Recently I’ve been searching for answers to a few questions pertaining to therapy dogs handling stress. Harley’s headed back to work after a lengthy hiatus – and he’s going to be involved in a few different areas…
When the environmental allergies kicked into full gear mid 2017 – he was miserable. He scratched and gnawed non-stop, smelled like a goat and looked like he hadn’t met a brush in years. He pretty much licked himself raw under the arm pits and his eyes were always draining because of the allergens.
I thought it was best to remove him from the hospital schedule until we could fix the problem.
No one wants a dog who looks sick on a patients bed and I didn’t want to compromise his immune system anymore than it had already been.
Back to himself both inside and out – it’s time to get back to work!…
FAST FORWARD TO 2018 –
Most of his assignments have been with children in either pre or post op, PED’s Cardiology, and anywhere else they ask him to go. Before his set-back, I had multiple conversations about branching out into new areas in the hospital. Harley seems to be a good fit for pet therapy. He adapted quickly, and understands his purpose for each visit.
Pet Therapy is becoming more of a standard practice than ever before in major hospitals. The use of a therapy animal is changing what’s possible in medical care every single day.
NEW AREAS OF CONCENTRATION –
Beginning in February, Harley will try two different areas within the hospital –
- Palliative Care – a specialized medical care for people with serious illness.
- Out Patient Cancer Care – visiting patients receiving chemotherapy treatment.
Patients with serious illnesses sometimes have lengthy stays in the hospital, and (on occasion) some of those patients will never leave the hospital. Pet therapy’s goal is to try and improve quality of life for both the patient and the family – even in the difficult situations.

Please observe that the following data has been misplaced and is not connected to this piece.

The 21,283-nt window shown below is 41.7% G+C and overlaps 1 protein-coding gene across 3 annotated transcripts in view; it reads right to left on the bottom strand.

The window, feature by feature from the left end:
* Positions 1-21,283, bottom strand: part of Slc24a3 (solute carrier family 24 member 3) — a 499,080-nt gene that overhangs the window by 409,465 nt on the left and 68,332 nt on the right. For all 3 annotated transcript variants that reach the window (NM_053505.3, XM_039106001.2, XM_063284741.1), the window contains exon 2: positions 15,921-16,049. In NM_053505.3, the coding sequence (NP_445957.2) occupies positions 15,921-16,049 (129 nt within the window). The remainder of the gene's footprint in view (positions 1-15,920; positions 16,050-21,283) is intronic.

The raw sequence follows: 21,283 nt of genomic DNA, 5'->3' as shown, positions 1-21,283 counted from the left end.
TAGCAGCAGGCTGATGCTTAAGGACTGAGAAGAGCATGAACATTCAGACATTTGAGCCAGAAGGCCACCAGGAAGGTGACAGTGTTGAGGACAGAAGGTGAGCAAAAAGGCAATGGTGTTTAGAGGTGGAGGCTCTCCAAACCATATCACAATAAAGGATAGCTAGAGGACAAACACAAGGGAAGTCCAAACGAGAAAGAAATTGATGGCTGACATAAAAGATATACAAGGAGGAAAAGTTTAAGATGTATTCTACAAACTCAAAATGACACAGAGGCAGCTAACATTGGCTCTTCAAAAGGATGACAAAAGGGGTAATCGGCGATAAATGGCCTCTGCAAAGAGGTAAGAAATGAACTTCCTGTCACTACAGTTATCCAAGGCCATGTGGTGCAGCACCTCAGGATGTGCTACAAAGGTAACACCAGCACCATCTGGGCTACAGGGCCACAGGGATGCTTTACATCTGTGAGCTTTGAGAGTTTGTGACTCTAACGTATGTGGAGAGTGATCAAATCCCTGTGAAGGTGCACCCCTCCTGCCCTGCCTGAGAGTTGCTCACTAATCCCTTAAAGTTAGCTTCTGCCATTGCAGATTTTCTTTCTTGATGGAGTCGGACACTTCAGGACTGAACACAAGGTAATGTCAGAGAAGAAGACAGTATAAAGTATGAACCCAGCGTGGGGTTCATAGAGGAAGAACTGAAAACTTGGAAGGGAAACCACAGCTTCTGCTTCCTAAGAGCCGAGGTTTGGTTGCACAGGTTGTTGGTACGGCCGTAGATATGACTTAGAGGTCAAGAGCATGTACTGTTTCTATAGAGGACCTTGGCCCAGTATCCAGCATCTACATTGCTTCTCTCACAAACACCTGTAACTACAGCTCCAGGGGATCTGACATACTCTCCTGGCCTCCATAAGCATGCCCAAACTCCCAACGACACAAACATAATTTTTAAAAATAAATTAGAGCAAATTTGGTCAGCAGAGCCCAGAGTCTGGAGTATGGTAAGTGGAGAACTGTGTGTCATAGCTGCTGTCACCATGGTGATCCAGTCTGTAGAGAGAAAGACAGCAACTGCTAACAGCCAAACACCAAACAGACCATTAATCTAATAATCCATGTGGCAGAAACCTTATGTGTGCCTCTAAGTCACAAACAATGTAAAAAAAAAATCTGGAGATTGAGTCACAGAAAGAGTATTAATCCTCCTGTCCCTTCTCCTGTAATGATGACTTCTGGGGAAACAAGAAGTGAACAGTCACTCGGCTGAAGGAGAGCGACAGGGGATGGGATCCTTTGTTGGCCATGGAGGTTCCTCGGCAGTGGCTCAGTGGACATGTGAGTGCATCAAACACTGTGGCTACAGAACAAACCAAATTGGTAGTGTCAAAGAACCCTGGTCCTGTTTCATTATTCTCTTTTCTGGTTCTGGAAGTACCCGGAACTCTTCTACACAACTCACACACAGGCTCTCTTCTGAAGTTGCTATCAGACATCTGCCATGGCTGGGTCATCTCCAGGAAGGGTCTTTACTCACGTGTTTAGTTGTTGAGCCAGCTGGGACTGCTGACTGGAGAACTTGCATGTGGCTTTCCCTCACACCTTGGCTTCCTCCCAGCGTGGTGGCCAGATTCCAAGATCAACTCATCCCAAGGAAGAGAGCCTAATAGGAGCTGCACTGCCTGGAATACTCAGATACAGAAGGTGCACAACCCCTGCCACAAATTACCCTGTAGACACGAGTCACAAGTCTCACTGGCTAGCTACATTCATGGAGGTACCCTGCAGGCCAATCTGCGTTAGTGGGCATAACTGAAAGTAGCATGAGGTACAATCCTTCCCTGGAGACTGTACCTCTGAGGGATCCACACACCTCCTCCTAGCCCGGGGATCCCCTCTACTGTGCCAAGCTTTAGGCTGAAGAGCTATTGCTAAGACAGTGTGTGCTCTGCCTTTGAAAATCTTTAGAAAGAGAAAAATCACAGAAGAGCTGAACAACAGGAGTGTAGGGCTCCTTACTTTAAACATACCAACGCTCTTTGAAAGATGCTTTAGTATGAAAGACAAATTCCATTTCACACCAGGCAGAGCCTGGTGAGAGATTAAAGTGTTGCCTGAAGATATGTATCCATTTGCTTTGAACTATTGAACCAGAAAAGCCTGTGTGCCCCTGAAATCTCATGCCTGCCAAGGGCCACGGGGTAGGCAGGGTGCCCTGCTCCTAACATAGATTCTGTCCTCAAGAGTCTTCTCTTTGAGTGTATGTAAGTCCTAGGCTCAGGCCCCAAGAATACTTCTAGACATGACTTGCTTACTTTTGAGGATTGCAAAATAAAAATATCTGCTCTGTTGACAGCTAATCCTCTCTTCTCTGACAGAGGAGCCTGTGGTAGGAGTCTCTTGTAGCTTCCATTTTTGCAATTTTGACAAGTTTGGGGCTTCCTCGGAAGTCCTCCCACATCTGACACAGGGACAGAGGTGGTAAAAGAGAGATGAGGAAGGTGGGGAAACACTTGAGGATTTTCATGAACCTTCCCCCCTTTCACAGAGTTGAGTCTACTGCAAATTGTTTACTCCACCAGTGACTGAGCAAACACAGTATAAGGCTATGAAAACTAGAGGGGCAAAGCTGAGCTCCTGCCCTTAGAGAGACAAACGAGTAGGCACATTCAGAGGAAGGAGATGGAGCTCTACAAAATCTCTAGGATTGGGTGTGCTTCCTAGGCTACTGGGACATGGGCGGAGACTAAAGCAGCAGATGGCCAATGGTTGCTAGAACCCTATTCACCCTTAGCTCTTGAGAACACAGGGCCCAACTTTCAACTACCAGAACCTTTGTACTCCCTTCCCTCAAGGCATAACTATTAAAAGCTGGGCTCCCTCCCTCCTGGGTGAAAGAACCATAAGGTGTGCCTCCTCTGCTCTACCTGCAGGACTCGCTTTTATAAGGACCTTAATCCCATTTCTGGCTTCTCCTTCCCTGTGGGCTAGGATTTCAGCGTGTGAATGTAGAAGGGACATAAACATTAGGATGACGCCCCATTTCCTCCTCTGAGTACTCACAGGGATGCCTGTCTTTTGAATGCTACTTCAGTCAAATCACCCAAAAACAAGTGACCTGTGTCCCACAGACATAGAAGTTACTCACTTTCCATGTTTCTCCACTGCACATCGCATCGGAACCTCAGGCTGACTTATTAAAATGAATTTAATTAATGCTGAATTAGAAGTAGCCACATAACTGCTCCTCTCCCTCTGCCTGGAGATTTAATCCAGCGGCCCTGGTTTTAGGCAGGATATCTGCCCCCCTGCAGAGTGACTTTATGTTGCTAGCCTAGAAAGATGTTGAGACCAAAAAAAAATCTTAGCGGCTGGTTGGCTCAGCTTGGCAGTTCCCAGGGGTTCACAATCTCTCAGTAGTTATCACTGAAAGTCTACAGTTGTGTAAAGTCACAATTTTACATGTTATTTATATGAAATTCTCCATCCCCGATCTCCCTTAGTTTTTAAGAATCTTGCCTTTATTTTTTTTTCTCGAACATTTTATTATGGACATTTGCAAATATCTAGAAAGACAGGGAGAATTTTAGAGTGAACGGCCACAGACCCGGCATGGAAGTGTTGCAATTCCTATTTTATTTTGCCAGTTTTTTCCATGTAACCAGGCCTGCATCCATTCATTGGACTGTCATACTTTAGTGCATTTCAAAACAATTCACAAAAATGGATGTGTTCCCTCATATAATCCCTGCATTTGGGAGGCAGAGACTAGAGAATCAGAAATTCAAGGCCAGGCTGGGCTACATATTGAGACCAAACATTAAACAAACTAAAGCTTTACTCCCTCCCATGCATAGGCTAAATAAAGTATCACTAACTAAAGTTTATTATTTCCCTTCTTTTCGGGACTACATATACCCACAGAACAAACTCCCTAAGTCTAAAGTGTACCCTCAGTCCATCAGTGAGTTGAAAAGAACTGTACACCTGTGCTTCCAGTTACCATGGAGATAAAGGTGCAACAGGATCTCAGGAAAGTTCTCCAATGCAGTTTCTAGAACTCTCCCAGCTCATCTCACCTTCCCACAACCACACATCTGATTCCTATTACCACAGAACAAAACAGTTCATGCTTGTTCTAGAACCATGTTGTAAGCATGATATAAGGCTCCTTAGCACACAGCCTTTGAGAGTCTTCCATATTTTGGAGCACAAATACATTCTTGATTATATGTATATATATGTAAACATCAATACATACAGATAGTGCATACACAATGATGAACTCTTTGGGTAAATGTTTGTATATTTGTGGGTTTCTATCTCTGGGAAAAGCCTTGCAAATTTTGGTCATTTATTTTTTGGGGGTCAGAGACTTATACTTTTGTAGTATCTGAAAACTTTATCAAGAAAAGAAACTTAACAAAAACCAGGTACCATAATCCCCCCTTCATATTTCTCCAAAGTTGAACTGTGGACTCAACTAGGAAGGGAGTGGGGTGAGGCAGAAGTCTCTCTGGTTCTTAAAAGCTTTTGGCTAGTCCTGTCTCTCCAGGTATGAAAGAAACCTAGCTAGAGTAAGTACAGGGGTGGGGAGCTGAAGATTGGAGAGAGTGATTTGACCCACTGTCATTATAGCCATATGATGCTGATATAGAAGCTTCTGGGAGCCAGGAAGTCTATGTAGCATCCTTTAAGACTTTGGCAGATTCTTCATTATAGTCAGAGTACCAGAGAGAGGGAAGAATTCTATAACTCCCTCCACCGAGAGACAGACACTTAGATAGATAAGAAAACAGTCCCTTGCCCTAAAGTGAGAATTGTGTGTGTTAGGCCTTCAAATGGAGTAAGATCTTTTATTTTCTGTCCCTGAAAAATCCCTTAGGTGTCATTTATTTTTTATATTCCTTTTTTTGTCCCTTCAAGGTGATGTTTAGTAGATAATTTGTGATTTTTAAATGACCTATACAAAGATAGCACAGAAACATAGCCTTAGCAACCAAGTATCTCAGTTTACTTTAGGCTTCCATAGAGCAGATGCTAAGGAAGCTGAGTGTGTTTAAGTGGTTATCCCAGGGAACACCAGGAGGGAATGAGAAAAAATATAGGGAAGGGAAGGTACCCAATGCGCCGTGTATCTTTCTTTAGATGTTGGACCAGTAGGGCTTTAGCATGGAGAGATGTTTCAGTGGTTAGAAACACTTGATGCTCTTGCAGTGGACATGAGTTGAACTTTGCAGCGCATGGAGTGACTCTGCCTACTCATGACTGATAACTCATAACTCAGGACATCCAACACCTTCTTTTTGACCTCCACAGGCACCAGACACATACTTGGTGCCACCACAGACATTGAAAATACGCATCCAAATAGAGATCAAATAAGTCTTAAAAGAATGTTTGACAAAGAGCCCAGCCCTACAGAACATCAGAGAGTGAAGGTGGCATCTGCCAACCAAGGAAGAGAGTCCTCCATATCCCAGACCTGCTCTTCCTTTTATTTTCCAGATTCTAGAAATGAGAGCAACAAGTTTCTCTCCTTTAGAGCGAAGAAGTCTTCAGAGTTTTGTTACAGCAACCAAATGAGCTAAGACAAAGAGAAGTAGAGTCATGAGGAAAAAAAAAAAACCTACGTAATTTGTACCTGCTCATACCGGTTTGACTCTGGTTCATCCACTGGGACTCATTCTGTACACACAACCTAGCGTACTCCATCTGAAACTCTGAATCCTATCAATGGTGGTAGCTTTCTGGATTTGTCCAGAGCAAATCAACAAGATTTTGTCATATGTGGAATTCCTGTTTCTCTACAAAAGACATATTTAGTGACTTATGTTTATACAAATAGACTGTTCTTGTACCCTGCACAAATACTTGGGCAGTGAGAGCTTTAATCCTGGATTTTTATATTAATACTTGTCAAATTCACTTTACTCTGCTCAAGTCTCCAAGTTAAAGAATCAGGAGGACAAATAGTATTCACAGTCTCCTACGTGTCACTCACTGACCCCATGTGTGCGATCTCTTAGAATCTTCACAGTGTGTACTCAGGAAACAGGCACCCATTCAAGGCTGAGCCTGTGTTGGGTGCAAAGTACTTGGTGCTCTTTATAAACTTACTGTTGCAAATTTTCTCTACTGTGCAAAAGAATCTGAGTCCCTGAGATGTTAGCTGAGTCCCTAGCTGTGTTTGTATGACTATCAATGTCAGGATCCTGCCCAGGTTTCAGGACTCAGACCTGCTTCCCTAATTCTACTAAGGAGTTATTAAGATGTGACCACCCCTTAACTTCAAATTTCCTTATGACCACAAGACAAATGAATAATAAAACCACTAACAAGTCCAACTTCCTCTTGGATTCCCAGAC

There aren’t many therapy dogs trained for palliative care, and we live less than 2 miles from the hospital. Our close proximity will allow us to get there (in a crisis situation) within minutes if need be.
For me – having Harley spend time with cancer patients receiving chemo treatment is very personal and special. Our daughter Tiffany would have loved a friendly four legged visit when she underwent chemotherapy. My brother is having weekly treatments now, and if he lived closer – he would welcome a visit.
DO THEY EXPERIENCE STRESS? –
To date there is no reliable data that show therapy dogs get stressed during therapeutic sessions with people. All dogs may go to heaven, but all dogs aren’t going to express stress in the same manner. Pawhaps that’s why there’s not much data out there. #justaguess
Based on limited written information, discussions with medical and veterinarian professionals, and much prayer – we will proceed with this new endeavor. Harley (like most dogs) feeds off of my aura and he brings me great comfort. Together I think we will be fine.
My plan is to watch his body language closely and respond accordingly. He is doodle*tastic at spreading tail wagging happiness to those who aren’t feeling their best…
On Monday – think Pawsitive ❤️